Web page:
Sunday, August 9, 2020

Norwegian seafood industry turns to blockchain to boost traceability

The Norwegian seafood industry is turn to blockchain technology to help boost traceable insights from sea to table.

A new cross-industry collaboration between Atea, IBM and Sjømatbedriftene, the Norwegian Seafood Association, will use blockchain technology to share supply chain data throughout Norway’s seafood industry with the aim of providing “safer, better seafood to consumers worldwide”.

Several Norwegian seafood companies – Kvarøy Arctic, a provider of naturally sea farmed salmon, and BioMar, a provider of high-grade fish feed – are now in the process of putting data onto the network.

Robert Eriksson, CEO of the Norwegian Seafood Association, believes that the technology will be of great significance going forward and that it will increase the competitive edge of the industry.

“Norwegian seafood is known for its quality. Yet we still do not have the ability to trace where the fish came from, how it was grown or how it was stored. This creates the potential for fraud and food waste,” he said.

“Blockchain can help eliminate these problems with a transparent, accountable record of where each fish came from. We believe that this is only the start of something that will mean a great deal for the industry by creating more sustainable food production, which in turn will increase the return for producers.”

Blockchain technology can help seafood producers create a “single version of the truth” about supply chain events, allowing consumers to trace their seafood products directly back to the source and enabling producers to tell stories about the products, where they come from, and how to prepare them.

The private blockchain network records data about catch location and time, supply chain events like shipping updates and customs clearance, and even temperature, which can then be shared with permissioned parties.

This new blockchain-based network will allow customers in-store to know the fjord where the fish is from, when it was fished, the feed it has eaten and whether the facility uses sustainable methods.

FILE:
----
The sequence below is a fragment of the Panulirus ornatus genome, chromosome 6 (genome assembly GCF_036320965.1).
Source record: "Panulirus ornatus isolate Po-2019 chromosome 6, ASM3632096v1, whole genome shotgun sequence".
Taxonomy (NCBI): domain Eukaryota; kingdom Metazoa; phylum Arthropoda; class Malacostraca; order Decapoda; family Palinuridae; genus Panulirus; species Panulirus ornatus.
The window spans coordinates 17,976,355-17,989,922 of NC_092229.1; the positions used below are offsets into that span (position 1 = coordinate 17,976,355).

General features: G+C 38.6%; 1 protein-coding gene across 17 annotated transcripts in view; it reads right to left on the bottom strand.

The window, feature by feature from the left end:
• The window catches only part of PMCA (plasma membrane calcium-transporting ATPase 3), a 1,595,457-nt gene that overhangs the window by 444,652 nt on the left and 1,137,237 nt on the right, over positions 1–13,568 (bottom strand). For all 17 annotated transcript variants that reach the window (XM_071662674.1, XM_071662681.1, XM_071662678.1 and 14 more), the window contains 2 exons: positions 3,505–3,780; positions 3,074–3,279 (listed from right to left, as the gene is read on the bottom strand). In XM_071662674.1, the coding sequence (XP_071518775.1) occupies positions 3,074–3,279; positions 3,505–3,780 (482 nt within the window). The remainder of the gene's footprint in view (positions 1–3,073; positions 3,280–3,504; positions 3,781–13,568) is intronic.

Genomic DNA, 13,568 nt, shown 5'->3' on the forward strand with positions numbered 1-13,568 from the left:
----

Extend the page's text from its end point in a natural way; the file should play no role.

Customs agencies will be able to more easily access data about volume and location of shipments to expedite customs clearance. By sharing all this information across the supply chain, seafood producers who invest in quality will also be able to charge a premium, increasing pay for the people who catch your fish.

The blockchain network uses IBM Blockchain Transparent Supply, an innovative offering from IBM using the underlying technology behind Food Trust. It enables organisations and consortia to rapidly build out their own sustainable blockchain-based ecosystem for improved supply chain operations across numerous industries.

IBM Blockchain Transparent Supply promotes transparency and collaboration, allowing networks to manage their own membership, securely share documents and create a permanent record of the history and lifecycle of physical and digital assets.

“Blockchain is about enhancing flexibility and transparency, and IBM Blockchain Transparent Supply provides just that to clients who are interested in rapidly launching their own blockchain network with ecosystem partners, and using their own branding,” said IBM Food Trust General Manager Raj Rao.

“This powerful technology gives network members the option to develop their own governance and determine how and what information is shared.”

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